Little known by most people - regardless of race - until recently, the Green Book has recently exploded into the public consciousness. Described as "the essential travel guide for a segregated America," within just the past two days a popular movie by that name won the Academy Award for best picture, and a documentary relating the story of real people and places that inspired the popular motion picture debuted on the Smithsonian Channel.
The documentary, "The Green Book: Guide to Freedom," was shown at a special preview at the Wadsworth Atheneum in Hartford, in a showing coordinated by the Amistad Center for Art and Culture, Comcast, and the Smithsonian Channel. It marked the third year that Comcast has joined with the Amistad Center and Smithsonian Channel to bring a special presentation to Hartford during Black History month.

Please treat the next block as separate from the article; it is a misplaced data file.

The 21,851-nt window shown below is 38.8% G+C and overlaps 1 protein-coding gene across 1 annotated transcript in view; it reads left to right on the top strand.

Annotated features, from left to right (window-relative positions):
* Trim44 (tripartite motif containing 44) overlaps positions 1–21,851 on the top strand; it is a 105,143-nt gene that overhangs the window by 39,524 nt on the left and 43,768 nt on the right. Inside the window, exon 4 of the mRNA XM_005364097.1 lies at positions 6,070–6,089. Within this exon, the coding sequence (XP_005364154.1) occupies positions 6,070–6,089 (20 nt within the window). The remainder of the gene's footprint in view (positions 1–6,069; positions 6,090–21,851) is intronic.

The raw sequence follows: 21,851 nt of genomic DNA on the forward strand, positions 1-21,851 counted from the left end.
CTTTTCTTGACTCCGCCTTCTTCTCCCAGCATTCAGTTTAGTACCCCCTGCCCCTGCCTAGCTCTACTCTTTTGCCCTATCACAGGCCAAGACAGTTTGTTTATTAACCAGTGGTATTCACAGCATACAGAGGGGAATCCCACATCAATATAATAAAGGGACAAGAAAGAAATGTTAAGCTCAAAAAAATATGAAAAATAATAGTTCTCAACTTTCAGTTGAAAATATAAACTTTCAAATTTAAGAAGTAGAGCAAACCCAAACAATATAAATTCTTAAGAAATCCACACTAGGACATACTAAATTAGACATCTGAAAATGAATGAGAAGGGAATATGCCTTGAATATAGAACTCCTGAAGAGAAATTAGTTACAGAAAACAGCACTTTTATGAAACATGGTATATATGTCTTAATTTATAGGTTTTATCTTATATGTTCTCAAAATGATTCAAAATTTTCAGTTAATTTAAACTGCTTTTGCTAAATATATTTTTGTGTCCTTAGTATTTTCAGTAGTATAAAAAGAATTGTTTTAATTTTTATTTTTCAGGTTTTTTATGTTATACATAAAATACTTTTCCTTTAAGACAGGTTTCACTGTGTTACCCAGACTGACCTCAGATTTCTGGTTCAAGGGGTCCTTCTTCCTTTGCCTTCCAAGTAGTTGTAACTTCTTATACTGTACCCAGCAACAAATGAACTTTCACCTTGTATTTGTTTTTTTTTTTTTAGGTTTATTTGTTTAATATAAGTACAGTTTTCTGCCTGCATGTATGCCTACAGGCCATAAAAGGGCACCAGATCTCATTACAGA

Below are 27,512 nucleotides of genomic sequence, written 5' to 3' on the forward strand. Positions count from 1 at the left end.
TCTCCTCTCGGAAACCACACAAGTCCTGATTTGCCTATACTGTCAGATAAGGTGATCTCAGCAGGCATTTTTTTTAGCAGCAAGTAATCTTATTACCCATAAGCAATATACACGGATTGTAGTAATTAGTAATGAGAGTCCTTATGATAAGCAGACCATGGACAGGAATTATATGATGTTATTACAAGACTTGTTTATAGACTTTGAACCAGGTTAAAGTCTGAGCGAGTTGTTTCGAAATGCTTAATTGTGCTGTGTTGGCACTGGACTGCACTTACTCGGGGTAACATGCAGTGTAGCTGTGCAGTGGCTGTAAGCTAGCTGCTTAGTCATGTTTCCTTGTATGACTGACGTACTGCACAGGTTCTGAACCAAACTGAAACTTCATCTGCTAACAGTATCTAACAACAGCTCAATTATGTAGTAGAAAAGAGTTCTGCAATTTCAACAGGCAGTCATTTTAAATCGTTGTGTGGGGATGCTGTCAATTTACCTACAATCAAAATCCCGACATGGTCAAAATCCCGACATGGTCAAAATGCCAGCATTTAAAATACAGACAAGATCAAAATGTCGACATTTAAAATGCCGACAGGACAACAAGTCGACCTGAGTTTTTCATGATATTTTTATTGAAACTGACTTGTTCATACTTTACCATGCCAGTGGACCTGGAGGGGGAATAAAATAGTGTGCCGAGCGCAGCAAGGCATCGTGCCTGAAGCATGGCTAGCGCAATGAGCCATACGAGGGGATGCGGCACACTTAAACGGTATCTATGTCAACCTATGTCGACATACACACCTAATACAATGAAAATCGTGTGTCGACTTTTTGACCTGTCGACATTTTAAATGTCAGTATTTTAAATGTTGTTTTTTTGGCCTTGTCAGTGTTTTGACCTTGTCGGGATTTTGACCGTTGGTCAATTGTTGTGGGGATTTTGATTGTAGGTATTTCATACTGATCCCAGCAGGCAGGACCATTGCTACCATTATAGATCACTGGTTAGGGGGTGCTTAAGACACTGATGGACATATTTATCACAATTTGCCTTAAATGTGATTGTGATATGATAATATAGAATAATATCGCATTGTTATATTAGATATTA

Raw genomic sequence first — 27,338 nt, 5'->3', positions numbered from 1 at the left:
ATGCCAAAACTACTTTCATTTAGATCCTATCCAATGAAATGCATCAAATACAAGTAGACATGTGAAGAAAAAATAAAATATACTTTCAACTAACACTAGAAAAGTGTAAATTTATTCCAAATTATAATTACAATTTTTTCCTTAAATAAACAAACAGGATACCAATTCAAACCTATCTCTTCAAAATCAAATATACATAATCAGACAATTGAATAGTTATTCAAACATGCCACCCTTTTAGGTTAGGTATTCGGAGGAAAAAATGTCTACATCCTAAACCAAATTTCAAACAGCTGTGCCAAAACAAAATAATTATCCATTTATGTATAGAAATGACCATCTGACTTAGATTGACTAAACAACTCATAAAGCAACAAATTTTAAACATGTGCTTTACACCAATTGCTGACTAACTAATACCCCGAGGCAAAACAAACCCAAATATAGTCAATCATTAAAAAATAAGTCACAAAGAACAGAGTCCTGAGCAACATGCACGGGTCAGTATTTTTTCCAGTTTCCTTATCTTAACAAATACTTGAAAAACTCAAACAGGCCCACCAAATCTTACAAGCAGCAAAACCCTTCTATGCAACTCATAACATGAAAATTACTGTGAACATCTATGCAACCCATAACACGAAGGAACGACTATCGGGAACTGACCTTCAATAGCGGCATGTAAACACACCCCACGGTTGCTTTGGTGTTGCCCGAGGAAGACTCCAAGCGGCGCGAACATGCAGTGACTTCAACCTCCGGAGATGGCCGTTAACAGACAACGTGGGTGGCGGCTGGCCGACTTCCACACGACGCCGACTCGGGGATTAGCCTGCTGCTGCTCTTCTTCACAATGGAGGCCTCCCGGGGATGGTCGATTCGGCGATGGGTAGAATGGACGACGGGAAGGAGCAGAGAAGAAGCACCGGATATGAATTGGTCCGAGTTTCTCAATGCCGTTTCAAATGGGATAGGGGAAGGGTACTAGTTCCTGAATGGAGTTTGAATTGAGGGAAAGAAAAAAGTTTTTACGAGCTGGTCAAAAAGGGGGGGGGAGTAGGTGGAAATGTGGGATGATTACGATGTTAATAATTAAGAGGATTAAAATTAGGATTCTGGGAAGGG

Nearly 100 people were on hand for the local premiere of the documentary, which was followed by a panel discussion including Kelli Herod, Vice President of Post Production at Smithsonian Channel, and Stacey Close, Associate Vice President for Equity and Diversity at Eastern Connecticut State University, moderated by Kara Sundlun of WFSB. Amistad Center Executive Director & Curator at Large Wm. Frank Mitchell, Brad Palazzo, Comcast Director of Community Impact and Hartford Mayor Luke Bronin also spoke briefly, with Bronin saluting the "resiliance, ingenuity and determination" of those who traveled through dangerous times.
The documentary was produced by award-winning filmmaker Yoruba Richen. It premieres this week on Smithsonian Channel, telling the story of the Green Book, launched in the 1930's by Victor Green, a black postal carrier from Harlem who created a volume that was "part travel guide and part survival guide." It helped African-Americans navigate safe passage across a dangerously segregated nation, identifying towns, hotels, restaurants and businesses that would be hospitable to African-Americans, sometimes few and far between.